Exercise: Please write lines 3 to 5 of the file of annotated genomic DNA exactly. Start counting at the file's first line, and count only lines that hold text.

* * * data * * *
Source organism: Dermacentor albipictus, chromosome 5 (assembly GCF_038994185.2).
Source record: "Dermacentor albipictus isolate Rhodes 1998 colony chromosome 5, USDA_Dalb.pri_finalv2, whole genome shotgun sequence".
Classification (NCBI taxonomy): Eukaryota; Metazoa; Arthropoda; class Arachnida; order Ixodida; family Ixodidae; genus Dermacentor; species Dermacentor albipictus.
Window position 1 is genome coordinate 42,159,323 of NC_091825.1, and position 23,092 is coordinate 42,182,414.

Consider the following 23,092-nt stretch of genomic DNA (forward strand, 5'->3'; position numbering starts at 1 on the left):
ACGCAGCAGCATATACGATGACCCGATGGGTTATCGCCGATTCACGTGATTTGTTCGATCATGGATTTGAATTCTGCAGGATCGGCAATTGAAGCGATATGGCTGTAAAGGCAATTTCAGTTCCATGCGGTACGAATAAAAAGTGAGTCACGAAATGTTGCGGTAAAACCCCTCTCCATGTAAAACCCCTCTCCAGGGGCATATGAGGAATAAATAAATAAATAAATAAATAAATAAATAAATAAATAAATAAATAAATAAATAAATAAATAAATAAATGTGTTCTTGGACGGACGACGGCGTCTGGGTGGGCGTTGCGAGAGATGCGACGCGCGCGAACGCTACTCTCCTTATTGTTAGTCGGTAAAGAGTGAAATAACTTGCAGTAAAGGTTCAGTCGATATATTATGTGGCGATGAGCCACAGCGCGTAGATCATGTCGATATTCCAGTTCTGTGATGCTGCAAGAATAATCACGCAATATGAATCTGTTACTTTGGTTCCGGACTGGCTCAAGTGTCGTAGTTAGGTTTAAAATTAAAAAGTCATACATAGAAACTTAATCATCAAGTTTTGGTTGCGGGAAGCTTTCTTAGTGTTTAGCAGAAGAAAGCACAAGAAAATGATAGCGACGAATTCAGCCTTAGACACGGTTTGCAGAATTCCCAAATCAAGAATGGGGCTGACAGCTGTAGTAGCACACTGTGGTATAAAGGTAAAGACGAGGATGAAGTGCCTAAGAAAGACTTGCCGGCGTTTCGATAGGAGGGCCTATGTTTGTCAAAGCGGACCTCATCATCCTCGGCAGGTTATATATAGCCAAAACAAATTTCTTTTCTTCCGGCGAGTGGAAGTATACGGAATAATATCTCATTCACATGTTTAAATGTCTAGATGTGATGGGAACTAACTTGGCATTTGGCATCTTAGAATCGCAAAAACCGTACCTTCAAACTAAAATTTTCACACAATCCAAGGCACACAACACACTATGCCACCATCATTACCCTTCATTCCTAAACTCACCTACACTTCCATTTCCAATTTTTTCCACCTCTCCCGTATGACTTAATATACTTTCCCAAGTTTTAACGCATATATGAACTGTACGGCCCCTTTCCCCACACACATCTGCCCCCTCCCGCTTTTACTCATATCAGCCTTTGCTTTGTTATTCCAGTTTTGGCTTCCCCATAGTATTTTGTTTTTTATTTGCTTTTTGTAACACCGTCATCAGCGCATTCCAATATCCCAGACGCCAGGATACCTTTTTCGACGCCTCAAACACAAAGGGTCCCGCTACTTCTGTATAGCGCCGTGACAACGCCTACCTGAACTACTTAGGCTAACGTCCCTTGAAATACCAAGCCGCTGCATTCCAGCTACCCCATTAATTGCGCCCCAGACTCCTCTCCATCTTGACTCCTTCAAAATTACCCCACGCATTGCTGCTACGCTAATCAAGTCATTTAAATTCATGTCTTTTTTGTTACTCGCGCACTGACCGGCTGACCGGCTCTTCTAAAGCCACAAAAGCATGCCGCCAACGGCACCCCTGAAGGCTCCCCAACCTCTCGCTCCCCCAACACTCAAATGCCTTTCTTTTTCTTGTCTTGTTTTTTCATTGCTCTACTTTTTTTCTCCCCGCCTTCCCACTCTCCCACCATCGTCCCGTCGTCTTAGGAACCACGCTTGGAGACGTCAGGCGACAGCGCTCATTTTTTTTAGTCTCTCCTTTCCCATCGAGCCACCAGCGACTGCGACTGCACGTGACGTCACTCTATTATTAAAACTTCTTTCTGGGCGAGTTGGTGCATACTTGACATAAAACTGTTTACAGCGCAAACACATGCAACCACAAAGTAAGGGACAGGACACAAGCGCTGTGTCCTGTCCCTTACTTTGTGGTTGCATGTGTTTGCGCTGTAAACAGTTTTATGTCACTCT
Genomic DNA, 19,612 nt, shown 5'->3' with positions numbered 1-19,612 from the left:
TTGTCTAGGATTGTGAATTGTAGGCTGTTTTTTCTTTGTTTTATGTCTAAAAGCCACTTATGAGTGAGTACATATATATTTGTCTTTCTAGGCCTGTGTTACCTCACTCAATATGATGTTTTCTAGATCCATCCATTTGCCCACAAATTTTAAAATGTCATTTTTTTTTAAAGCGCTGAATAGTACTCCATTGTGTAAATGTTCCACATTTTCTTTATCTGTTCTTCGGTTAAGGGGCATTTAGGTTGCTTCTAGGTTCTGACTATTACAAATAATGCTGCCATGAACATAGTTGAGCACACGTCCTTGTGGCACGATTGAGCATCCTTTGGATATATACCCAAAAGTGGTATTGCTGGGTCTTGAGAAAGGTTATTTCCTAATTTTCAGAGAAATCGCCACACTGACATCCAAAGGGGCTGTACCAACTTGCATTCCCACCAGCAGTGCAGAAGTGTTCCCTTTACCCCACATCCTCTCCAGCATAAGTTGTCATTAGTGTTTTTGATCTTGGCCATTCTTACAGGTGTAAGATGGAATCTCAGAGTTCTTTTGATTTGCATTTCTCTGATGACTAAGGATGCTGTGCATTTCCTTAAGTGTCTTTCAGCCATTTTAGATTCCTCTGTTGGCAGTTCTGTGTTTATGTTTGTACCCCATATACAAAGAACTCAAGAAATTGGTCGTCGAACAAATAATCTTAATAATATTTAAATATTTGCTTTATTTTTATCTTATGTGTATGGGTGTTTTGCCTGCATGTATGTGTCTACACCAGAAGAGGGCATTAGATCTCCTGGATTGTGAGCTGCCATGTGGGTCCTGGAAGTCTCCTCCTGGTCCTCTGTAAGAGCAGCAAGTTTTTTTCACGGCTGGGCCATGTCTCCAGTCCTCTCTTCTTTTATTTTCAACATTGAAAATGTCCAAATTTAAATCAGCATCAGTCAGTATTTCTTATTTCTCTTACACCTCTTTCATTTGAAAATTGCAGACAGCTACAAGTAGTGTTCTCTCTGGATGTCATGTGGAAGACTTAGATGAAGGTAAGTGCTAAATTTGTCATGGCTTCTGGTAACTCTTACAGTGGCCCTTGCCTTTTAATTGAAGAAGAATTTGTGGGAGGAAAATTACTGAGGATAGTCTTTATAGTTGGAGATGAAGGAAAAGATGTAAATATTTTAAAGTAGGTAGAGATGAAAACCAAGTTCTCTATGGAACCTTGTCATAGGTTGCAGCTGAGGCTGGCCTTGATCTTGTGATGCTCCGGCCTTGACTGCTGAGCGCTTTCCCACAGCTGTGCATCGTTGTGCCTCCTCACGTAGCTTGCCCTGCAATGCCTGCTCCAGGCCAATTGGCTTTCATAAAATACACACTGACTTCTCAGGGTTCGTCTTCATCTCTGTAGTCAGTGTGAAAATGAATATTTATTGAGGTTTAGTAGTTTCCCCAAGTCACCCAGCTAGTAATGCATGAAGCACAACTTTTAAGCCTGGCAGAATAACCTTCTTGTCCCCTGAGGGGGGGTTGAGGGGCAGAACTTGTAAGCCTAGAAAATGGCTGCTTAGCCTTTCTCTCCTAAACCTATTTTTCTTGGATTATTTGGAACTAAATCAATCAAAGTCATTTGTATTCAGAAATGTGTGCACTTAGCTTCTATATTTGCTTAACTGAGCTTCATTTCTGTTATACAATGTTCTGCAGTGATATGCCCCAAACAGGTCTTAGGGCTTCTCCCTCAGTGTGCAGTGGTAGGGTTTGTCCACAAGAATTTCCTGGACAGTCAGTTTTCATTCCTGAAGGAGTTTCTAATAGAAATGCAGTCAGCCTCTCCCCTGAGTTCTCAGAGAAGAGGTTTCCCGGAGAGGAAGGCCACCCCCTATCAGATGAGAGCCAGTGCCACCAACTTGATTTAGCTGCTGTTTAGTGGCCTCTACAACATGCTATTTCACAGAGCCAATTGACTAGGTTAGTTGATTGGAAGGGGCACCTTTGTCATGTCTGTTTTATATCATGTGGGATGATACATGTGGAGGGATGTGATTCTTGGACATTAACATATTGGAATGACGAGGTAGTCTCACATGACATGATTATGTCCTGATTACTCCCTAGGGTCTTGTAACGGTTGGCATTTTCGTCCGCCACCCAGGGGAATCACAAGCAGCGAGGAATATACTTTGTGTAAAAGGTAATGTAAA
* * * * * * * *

Classification (NCBI taxonomy): Eukaryota; Metazoa; Arthropoda; class Arachnida; order Ixodida; family Ixodidae; genus Dermacentor; species Dermacentor albipictus.
Window position 1 is genome coordinate 42,159,323 of NC_091825.1, and position 23,092 is coordinate 42,182,414.

Consider the following 23,092-nt stretch of genomic DNA (forward strand, 5'->3'; position numbering starts at 1 on the left):